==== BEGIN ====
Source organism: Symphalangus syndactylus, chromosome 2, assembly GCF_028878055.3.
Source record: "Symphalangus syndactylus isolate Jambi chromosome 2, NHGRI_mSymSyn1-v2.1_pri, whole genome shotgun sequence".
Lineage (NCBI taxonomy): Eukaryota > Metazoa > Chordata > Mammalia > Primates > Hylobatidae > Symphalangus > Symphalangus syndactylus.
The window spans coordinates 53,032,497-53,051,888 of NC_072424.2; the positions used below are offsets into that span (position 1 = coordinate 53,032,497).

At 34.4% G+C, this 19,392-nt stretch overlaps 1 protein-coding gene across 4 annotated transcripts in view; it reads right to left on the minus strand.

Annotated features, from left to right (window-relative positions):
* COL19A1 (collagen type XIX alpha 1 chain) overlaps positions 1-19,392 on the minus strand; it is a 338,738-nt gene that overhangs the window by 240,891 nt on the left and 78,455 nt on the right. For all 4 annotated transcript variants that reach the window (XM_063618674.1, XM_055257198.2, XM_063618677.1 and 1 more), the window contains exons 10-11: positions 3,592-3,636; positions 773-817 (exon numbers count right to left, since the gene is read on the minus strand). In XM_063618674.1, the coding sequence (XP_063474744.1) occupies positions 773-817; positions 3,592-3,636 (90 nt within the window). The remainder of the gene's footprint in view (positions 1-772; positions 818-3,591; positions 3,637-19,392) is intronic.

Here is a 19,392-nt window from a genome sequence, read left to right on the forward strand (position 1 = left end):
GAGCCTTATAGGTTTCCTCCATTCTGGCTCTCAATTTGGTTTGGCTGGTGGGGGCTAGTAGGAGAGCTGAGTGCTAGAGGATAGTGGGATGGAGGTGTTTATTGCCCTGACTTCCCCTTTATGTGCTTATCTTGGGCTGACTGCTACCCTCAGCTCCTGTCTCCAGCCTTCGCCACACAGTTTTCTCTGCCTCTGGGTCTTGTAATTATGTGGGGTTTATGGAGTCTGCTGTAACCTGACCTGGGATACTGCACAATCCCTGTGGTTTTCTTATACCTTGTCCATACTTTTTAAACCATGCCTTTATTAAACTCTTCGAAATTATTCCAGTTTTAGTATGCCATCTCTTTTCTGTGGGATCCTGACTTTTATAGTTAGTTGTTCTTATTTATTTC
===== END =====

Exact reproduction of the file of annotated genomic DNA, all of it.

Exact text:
Source organism: Symphalangus syndactylus, chromosome 2, assembly GCF_028878055.3.
Source record: "Symphalangus syndactylus isolate Jambi chromosome 2, NHGRI_mSymSyn1-v2.1_pri, whole genome shotgun sequence".
Lineage (NCBI taxonomy): Eukaryota > Metazoa > Chordata > Mammalia > Primates > Hylobatidae > Symphalangus > Symphalangus syndactylus.
The window spans coordinates 53,032,497-53,051,888 of NC_072424.2; the positions used below are offsets into that span (position 1 = coordinate 53,032,497).

At 34.4% G+C, this 19,392-nt stretch overlaps 1 protein-coding gene across 4 annotated transcripts in view; it reads right to left on the minus strand.

Annotated features, from left to right (window-relative positions):
* COL19A1 (collagen type XIX alpha 1 chain) overlaps positions 1-19,392 on the minus strand; it is a 338,738-nt gene that overhangs the window by 240,891 nt on the left and 78,455 nt on the right. For all 4 annotated transcript variants that reach the window (XM_063618674.1, XM_055257198.2, XM_063618677.1 and 1 more), the window contains exons 10-11: positions 3,592-3,636; positions 773-817 (exon numbers count right to left, since the gene is read on the minus strand). In XM_063618674.1, the coding sequence (XP_063474744.1) occupies positions 773-817; positions 3,592-3,636 (90 nt within the window). The remainder of the gene's footprint in view (positions 1-772; positions 818-3,591; positions 3,637-19,392) is intronic.

Here is a 19,392-nt window from a genome sequence, read left to right on the forward strand (position 1 = left end):
GAGCCTTATAGGTTTCCTCCATTCTGGCTCTCAATTTGGTTTGGCTGGTGGGGGCTAGTAGGAGAGCTGAGTGCTAGAGGATAGTGGGATGGAGGTGTTTATTGCCCTGACTTCCCCTTTATGTGCTTATCTTGGGCTGACTGCTACCCTCAGCTCCTGTCTCCAGCCTTCGCCACACAGTTTTCTCTGCCTCTGGGTCTTGTAATTATGTGGGGTTTATGGAGTCTGCTGTAACCTGACCTGGGATACTGCACAATCCCTGTGGTTTTCTTATACCTTGTCCATACTTTTTAAACCATGCCTTTATTAAACTCTTCGAAATTATTCCAGTTTTAGTATGCCATCTCTTTTCTGTGGGATCCTGACTTTTATAGTTAGTTGTTCTTATTTATTTC